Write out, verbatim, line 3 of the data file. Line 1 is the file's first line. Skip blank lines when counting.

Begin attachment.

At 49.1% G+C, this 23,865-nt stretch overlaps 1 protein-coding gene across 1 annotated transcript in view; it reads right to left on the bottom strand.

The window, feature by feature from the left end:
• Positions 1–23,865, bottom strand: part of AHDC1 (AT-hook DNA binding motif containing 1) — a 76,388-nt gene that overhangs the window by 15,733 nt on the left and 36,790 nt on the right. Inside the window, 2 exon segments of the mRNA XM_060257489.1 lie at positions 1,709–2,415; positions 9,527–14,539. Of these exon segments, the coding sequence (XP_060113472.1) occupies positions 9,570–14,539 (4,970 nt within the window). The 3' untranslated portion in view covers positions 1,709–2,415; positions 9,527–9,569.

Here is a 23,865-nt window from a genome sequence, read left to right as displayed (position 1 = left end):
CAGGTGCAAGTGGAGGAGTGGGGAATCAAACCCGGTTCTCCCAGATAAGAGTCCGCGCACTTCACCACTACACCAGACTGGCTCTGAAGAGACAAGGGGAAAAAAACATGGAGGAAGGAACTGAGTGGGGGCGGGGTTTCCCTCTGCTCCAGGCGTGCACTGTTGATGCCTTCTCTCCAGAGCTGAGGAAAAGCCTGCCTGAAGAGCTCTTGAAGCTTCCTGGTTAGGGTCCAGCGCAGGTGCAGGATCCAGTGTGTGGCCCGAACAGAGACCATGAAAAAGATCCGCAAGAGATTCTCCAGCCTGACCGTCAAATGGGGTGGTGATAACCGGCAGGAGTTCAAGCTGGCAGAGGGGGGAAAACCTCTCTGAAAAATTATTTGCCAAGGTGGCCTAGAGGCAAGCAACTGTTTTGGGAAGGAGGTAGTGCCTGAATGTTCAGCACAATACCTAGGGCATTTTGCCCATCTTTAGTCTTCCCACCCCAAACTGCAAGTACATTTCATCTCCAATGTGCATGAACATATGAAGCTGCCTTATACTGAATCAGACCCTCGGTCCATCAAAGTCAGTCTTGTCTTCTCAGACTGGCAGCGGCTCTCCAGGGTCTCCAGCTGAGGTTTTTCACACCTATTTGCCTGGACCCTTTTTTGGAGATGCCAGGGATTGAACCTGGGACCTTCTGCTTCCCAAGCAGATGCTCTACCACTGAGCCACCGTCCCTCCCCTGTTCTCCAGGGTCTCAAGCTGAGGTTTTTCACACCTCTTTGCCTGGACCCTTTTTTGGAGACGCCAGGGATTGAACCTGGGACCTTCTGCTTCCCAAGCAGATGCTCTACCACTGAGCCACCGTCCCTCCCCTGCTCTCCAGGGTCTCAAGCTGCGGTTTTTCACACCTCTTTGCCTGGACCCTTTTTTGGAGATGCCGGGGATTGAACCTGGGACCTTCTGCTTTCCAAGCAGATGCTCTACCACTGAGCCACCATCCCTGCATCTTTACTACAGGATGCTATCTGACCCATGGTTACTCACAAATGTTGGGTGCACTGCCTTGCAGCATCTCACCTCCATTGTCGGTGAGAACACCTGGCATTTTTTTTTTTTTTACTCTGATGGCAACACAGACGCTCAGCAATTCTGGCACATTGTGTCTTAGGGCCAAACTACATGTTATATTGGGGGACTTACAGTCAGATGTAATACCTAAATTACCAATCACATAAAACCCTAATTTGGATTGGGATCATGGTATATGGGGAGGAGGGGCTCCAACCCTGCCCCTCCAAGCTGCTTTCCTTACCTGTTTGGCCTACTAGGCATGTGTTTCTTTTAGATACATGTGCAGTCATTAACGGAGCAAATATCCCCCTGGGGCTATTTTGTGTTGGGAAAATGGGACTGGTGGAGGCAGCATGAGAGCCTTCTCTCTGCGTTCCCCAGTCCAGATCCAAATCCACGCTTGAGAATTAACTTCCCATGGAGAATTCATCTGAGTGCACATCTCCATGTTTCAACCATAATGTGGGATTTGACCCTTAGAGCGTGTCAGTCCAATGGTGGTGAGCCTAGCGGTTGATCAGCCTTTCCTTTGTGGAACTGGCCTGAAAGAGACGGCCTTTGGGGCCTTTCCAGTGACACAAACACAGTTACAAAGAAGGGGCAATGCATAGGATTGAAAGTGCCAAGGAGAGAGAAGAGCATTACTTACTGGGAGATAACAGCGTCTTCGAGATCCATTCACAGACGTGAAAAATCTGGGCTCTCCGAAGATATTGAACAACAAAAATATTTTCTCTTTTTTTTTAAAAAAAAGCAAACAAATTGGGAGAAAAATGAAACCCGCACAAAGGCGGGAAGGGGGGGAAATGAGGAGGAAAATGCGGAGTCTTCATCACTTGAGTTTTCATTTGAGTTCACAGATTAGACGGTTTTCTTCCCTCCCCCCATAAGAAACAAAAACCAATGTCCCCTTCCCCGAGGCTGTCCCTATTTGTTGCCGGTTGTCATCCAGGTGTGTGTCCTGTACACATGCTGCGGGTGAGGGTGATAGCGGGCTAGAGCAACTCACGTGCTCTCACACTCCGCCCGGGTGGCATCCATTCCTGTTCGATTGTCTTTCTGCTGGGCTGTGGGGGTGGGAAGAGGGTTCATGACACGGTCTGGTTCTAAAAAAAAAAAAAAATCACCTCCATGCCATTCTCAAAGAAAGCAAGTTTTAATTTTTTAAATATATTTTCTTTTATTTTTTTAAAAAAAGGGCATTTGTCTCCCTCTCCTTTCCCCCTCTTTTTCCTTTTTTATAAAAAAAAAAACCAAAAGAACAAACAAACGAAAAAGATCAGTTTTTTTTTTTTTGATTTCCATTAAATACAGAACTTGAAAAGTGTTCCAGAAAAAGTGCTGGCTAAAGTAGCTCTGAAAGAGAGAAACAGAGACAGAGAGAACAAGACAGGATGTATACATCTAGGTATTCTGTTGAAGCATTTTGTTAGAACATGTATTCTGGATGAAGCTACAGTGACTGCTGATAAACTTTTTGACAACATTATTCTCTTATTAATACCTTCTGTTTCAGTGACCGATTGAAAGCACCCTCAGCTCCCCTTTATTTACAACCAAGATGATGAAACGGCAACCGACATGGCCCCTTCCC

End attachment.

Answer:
• Positions 1–23,865, bottom strand: part of AHDC1 (AT-hook DNA binding motif containing 1) — a 76,388-nt gene that overhangs the window by 15,733 nt on the left and 36,790 nt on the right. Inside the window, 2 exon segments of the mRNA XM_060257489.1 lie at positions 1,709–2,415; positions 9,527–14,539. Of these exon segments, the coding sequence (XP_060113472.1) occupies positions 9,570–14,539 (4,970 nt within the window). The 3' untranslated portion in view covers positions 1,709–2,415; positions 9,527–9,569.